“It looks unlikely that there will be any substantial near-term departure from recently observed acceleration in carbon dioxide emission rates,” says the new paper by Tim Garrett, an associate professor of atmospheric sciences.
Garrett’s study was panned by some economists and rejected by several journals before acceptance by Climatic Change, a journal edited by renowned Stanford University climate scientist Stephen Schneider. The study will be published online this week.
The study – which is based on the concept that physics can be used to characterize the evolution of civilization – indicates:
-- Energy conservation or efficiency doesn’t really save energy, but instead spurs economic growth and accelerated energy consumption.
-- Throughout history, a simple physical “constant” – an unchanging mathematical value – links global energy use to the world’s accumulated economic productivity, adjusted for inflation. So it isn’t necessary to consider population growth and standard of living in predicting society’s future energy consumption and resulting carbon dioxide emissions.
-- “Stabilization of carbon dioxide emissions at current rates will require approximately 300 gigawatts of new non-carbon-dioxide-emitting power production capacity annually – approximately one new nuclear power plant (or equivalent) per day,” Garrett says. “Physically, there are no other options without killing the economy.”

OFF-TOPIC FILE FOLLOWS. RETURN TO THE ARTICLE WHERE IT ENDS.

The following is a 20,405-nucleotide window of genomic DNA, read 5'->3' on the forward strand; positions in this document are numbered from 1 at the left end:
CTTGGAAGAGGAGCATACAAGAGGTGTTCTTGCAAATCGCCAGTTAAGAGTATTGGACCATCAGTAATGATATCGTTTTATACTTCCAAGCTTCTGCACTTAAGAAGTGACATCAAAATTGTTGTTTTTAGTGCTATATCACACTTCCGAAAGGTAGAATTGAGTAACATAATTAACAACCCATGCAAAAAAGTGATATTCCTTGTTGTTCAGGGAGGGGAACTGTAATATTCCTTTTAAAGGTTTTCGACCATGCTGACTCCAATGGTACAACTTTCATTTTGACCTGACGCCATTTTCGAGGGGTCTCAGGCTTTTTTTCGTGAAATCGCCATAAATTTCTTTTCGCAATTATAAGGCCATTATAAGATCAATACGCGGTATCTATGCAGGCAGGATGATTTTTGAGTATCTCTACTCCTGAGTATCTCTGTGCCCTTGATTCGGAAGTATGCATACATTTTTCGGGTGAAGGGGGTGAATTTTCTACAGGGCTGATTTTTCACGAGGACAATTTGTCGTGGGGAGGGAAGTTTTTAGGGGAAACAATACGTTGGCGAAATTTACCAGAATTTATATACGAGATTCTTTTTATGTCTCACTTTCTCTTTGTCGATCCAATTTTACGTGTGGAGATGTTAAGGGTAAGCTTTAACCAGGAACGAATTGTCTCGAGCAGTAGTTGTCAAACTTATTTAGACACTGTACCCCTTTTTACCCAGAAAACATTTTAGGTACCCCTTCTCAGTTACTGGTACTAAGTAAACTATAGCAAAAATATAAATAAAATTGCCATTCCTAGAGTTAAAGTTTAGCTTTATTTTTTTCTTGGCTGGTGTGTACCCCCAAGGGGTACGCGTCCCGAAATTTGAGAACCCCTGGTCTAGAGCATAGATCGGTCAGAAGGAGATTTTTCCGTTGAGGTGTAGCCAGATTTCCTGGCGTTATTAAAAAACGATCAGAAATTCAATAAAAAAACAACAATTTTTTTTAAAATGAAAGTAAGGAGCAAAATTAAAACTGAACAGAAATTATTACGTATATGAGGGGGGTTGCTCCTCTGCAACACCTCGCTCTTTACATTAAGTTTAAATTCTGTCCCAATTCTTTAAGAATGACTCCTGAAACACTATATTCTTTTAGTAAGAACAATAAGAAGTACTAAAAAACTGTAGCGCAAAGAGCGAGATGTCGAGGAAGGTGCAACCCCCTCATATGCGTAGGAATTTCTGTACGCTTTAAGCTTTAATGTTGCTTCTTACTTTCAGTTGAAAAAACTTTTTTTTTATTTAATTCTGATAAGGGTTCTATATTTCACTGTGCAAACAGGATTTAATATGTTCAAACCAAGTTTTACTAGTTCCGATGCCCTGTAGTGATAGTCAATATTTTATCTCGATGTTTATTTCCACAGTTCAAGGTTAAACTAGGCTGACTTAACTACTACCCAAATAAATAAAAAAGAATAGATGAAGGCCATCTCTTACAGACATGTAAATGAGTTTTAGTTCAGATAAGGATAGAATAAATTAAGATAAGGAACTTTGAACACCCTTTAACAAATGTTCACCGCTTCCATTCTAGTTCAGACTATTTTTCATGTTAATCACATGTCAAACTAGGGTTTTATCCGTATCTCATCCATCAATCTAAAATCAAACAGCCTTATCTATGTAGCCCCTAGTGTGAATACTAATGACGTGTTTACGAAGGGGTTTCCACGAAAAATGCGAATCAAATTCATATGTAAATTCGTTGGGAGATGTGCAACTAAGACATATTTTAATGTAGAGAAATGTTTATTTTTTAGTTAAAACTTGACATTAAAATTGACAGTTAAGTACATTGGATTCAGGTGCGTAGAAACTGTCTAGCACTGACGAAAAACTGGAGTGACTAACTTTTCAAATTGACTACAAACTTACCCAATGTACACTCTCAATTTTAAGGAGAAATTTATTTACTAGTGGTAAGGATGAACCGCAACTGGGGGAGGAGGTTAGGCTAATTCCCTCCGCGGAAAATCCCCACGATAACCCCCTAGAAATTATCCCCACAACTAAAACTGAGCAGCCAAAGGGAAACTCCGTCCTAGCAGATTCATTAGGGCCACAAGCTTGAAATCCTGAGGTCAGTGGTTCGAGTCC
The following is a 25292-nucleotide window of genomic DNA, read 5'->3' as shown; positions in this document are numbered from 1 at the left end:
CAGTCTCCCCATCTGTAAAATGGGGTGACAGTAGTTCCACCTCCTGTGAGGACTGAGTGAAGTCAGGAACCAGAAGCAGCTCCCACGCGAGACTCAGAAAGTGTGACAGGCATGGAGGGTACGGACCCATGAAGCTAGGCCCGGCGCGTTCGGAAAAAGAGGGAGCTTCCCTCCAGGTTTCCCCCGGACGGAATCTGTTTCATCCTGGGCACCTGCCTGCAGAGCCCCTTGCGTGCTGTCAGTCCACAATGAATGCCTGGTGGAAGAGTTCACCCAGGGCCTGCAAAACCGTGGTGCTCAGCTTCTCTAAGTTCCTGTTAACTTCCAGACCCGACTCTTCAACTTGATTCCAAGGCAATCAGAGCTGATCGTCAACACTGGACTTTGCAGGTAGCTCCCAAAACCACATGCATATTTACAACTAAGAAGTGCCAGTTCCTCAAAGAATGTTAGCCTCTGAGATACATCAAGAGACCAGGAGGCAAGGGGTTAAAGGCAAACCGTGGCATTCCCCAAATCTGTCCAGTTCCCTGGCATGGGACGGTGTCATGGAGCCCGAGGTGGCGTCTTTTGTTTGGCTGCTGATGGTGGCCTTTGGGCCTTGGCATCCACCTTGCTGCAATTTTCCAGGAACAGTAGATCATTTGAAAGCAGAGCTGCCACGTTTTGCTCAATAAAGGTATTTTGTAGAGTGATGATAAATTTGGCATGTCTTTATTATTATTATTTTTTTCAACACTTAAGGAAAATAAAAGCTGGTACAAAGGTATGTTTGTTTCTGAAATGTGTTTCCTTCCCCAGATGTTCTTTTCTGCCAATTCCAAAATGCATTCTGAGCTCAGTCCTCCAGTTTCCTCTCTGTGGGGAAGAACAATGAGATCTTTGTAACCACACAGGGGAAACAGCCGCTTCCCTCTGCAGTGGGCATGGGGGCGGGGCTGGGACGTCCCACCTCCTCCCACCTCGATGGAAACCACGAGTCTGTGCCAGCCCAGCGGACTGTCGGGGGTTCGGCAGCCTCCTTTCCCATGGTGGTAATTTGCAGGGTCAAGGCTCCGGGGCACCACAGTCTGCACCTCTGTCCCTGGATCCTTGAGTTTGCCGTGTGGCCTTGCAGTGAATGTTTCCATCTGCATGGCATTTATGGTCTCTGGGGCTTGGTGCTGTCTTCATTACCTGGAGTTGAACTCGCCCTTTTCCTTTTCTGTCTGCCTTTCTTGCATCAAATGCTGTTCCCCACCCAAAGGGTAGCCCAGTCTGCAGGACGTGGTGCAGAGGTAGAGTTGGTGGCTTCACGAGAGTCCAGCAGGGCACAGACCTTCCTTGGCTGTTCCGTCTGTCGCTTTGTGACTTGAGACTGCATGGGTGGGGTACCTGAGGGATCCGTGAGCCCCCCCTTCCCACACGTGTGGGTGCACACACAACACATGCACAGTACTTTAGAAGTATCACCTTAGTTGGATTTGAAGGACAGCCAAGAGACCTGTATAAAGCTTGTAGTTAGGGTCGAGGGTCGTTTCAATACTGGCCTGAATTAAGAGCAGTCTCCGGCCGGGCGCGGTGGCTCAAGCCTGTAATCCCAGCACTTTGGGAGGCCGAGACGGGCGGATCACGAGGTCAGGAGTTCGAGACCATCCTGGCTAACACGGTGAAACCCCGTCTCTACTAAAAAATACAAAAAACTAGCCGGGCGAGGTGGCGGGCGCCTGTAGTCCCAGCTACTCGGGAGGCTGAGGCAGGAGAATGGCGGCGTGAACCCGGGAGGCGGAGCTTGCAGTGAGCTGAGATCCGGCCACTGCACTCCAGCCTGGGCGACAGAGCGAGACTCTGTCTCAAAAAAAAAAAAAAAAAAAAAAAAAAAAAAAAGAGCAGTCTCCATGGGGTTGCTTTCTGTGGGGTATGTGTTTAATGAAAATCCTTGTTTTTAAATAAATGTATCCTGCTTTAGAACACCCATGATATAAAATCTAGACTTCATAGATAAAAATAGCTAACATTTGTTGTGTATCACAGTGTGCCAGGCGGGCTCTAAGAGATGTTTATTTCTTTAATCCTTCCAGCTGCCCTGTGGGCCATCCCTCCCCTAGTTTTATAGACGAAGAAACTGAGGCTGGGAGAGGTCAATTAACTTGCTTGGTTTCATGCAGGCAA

Getting Heat for Viewing Civilization as a “Heat Engine”
Garrett says colleagues generally support his theory, while some economists are critical. One economist, who reviewed the study, wrote: “I am afraid the author will need to study harder before he can contribute.”
“I’m not an economist, and I am approaching the economy as a physics problem,” Garrett says. “I end up with a global economic growth model different than they have.”
Garrett treats civilization like a “heat engine” that “consumes energy and does ‘work’ in the form of economic production, which then spurs it to consume more energy,” he says.
“If society consumed no energy, civilization would be worthless,” he adds. “It is only by consuming energy that civilization is able to maintain the activities that give it economic value. This means that if we ever start to run out of energy, then the value of civilization is going to fall and even collapse absent discovery of new energy sources.”